The people on this list have a lot in common. They are superb engineers and business people. They are not new leaders actually–they led us before–but they are not about to stop. They built technology that enables so many of us to do things that could only have been done before by large organizations, if at all. They understand the digital world and adapt to changes faster than anyone else. Unless they happen to be the very ones that catalyze the change themselves.
Do you agree? Did I miss others (probably)? What other forms of leadership on the web do you see today?
If you want to know about BlogMon please read my BlogMon – The only way is up! post. You can find daily updates on Twitter @BlogMon. You can also see periodically aggregated results reported on The A-List tab, Archive tab, and Perfect Record tab.
I was very happy to see this week that @BlogMon passed the 50 followers mark. This is great consider the fact that it does not follow others.
I recently added new pattern looking for blogs that cross tiers. Based on Technorati rank I look for blogs that cross to the top: 10000, 1000, 100, and 10.
Here is an example of an update to the @Blogmon Twitter account reporting this change:
#CrossToTop10000, http://thecurvature.com , Owner: Cara, Gain:47.70 %, Since:9/16/2008, Rank:9961, Tags:”misogyny”,”patriarchy”
This pattern was fairly easy to implement and the only challenge was dealing with Technorati data abnormalities. From time to time the rank is totally off, like in the following scan records for wpthemesplugin:
For now, I solved it by looking for the previous minimal rank for comparison and not just using to the last one.
I think that it should be very exciting to be listed on the top X blogs. This is definitely a milestone to report on.
So, I hope to see you at @BlogMon. You can submit your blog for monitoring going to BlogMon home page or by following @BlogMon on Twitter.
How do you cross from the online to offline world?
I wrote a post where I mention Gnip as an innovative service, one that can help to increase web services’ scalability on one end and to ease building new mashups applications on the other. Consequently, I was invited by Eric Marcoullier Gnip’s founder and CEO to meet.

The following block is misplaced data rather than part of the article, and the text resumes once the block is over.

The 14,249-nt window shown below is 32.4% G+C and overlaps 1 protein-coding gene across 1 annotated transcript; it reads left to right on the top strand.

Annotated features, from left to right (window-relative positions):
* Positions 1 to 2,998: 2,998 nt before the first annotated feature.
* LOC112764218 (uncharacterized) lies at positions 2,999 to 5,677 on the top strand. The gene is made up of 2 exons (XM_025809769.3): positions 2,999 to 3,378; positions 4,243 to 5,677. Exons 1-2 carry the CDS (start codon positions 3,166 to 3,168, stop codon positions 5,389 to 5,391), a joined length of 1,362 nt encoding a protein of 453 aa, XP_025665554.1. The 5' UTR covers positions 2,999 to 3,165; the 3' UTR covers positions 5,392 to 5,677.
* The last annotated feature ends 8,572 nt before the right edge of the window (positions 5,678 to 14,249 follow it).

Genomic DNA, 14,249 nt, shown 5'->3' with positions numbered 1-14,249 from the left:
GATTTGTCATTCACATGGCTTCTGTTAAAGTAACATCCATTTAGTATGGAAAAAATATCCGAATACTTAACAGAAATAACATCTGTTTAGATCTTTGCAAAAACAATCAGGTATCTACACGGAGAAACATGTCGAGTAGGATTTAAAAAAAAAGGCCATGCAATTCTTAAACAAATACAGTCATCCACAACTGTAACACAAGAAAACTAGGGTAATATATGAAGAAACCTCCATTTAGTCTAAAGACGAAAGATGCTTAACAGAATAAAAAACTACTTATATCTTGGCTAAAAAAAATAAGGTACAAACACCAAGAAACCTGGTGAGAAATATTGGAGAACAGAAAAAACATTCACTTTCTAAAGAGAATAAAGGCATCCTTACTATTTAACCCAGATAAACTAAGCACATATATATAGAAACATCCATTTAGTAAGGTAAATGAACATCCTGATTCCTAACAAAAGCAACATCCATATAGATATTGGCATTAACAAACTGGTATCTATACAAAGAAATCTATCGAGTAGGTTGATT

I was excited about this meeting but at the same time very confused. I was only blogging for few months then and I had no idea what to expect. I did not know what kind of hat should I wear when I’ll see Eric. On one end I could be a reporter, with a notebook quoting and taking meeting minutes. On the other end I could come to this meeting as a “consultant” (for free) discussing new ideas. I had no clue.
We met and we talk for an hour but I was still missing the context. I did not took notes and I was probably too nervous because I remember very little from our discussion. I only remember that Eric was very nice and actually have strong roots in MA where I live now. I learned that Gnip is a very young startup but it already did a lot in the short time of its existence. It is changing the way that web services integrate, from the constant, wasteful, chatty data pulling to the scalable and efficient data push. I learned that the next step for the service/platform is delivering the actual data along with the event (they are using the publisher subscriber model) then normalizing it for the same entity across multiple web services – a very cool capability. My take: I think that Gnip can become the backbone of the online APIs world. The metaphor is a “smart router“. This time not just for packets but for data and metadata. This “router” can be optimized to distribute data fast, reliably, and to eliminate dups. The service can monitor the health and activity across multiple web services (reporting and dashboard). And maybe even help other web services to recover by storing undo and redo logs. There is always the option to mine the data (across multiple data sources) but I’m not sure how much both sides off the track will be happy about it. The questions? whom to charge the fee from? The producer or the consumer? It is too early to answer these question though.
I probably should have consulted someone before meeting Eric so I could come better prepared to the encounter. I’m sure that Chris Brogan has few good tips on how to deal with this kind of situation.
Anyway, what would you do? I guess that it has to do with your personal/blog’s objectives. But, I’m still working to define mine.
If this meeting would have happened today I would probably come up with a note book or some other means for capturing the content of the meeting. I would probably should’ve think about several key questions to ask and I should have listen more and talk less (always a good advice ). Yet, I’m still dancing between the two options: consulting or reporting?
I feel somehow bad because, at least from my side, I could have done better with this opportunity. Meybe it is like the fist pancake:) I guess that one has to stumble some before acquiring new skills. I’m still grateful for the experience.
So how do you cross to the (off)line?
What would you expect from a meeting with a founder, CEO, PR rep, other blogger?
I look up to the professional bloggers for some insights. For the noobies I can only offer the advice to ask for an advice before you meet.
Picture from Ed Schipul photostream (I think) – thank you.